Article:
LOS ANGELES (CBSLA.com) — The advocacy group Consumer Watchdog released an analysis on Wednesday that revealed record price spikes at the pump have doubled oil refiners profits.
According to the California Energy Commission (CEC), oil refineries profited 45-cents per gallon on Jan. 1. Profits then rose to $1.17 per gallon on July 1.
In fact, the average profit per gallon of gas in 2015 has nearly doubled at 88-cents from what it was between 1994 and 2014, according to the Los Angeles Times.
In response, Consumer Watchdog has called for lawmakers to take action and force refineries to open their books and justify their inventory.
“This historic pay day for refiners shows that they have every interest in keeping inventories low and pump prices high,” said Cody Rosenfield, researcher for Consumer Watchdog. “The state needs to step in and require reasonable inventory levels to be maintained.”
However, members of the Western Sales Petroleum Association (WSPA) said data provided by the CEC is a combination of all refining costs as well as profits, which makes it impossible to determine what portion of the costs are considered to be profitable. The organization expressed the information reported by Consumer Watchdog is being grossly misrepresented.
Troubles at the pump began in February when officials blamed low inventory to be the cause for a spike in gasoline prices.
On June 30, the advocacy group presented evidence to the California Attorney General that oil refineries were artificially manipulating gasoline prices.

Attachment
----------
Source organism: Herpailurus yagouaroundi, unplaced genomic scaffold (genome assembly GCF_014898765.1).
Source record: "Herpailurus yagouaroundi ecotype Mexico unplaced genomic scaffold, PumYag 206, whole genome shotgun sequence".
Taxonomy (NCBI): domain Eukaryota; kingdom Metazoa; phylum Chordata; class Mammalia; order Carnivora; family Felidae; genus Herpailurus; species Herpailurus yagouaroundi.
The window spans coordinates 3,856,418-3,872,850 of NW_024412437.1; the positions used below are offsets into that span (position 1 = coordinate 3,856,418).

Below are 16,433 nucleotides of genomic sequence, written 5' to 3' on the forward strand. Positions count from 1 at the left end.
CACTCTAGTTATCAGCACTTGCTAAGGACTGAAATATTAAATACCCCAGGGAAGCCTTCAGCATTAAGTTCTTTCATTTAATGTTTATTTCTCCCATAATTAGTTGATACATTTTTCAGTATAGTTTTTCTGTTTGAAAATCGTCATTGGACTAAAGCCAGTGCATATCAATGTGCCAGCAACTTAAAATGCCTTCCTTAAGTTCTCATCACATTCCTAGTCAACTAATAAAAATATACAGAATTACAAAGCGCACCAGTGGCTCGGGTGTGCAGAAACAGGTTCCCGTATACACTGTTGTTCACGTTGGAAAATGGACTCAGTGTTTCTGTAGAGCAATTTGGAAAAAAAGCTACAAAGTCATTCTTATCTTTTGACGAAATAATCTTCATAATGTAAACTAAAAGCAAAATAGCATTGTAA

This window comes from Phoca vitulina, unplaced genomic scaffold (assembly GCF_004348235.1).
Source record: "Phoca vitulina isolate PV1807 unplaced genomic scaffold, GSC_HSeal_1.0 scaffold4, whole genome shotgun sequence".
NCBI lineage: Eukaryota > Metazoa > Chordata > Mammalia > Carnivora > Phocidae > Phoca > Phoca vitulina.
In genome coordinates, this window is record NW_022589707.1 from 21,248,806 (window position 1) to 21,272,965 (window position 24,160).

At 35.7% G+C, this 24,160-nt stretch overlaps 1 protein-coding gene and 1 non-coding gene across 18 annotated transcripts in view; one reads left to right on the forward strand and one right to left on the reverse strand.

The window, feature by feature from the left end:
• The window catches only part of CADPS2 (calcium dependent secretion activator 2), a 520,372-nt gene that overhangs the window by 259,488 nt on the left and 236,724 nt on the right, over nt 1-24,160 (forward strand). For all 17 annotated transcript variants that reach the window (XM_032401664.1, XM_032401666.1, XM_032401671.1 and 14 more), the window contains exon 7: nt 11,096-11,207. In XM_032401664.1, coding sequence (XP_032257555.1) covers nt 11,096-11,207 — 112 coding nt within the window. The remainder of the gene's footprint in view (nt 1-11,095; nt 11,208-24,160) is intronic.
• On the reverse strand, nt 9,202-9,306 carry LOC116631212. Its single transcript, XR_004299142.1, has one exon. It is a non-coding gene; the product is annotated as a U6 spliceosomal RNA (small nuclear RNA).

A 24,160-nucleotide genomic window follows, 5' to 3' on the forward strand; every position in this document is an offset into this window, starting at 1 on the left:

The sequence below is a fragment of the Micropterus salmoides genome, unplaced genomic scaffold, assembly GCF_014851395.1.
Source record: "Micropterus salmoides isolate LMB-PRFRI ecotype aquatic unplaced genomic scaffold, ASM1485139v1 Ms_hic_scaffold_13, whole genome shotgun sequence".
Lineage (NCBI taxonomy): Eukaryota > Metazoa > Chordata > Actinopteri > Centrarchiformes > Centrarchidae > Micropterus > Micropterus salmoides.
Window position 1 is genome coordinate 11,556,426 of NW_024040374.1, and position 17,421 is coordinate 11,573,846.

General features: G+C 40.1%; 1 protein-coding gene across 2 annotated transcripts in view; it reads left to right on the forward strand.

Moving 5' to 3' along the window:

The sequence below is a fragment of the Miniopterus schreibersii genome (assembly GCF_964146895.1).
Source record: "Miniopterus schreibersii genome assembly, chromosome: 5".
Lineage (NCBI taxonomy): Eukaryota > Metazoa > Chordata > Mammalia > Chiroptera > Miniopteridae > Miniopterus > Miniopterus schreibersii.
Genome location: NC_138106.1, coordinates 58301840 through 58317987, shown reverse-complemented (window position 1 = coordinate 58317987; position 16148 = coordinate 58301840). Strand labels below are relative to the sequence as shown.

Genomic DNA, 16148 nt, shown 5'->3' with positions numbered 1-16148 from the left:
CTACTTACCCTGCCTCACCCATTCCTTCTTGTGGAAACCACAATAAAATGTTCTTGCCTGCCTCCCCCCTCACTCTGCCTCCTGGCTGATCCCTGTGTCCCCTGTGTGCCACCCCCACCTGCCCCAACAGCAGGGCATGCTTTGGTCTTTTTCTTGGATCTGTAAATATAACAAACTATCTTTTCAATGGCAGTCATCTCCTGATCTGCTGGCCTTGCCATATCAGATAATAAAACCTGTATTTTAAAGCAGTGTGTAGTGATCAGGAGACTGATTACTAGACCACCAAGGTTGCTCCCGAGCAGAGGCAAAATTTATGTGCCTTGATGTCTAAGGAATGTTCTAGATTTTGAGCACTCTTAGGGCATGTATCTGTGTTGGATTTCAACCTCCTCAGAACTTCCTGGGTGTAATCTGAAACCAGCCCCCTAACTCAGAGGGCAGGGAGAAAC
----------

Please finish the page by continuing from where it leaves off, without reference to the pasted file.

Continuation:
“Oil refiners have kept the state running on empty and now they are sending fuel refined in California abroad right as the specter of low inventories in the state drives huge price spikes,” said Consumer Watchdog President Jamie Court. “There is no good reason for the latest outrageous run up at the pump other than oil refineries manipulating inventories to drive gas prices artificially high.”
“The current situation in Southern California, while painful for consumers, is consistent with the increased volatility that has been a feature in California for many years,” added Tupper Hull, Vice President of Strategic Communications for WSPA. “Relative isolation from other refining centers in the U.S., a unique fuel blend, high taxes and environmental costs all make California prices generally higher than the national average and sensitive to short-term supply distributions.”
Research has shown that low inventories and recent exports of California’s refined supply to South and Central America have sent gasoline prices to a record gap with prices across the nation, according to the advocacy group.
Meanwhile, an Exxon Mobil refinery in Torrance continues to not fully operate following an explosion that occurred.
Consumer Watchdog went on to report that in California, only four oil refiners control 78 percent of the state’s gasoline capacity.
On average, Los Angeles drivers are currently paying $4.24 per gallon for regular gas, which is about $1.50 more than the national average.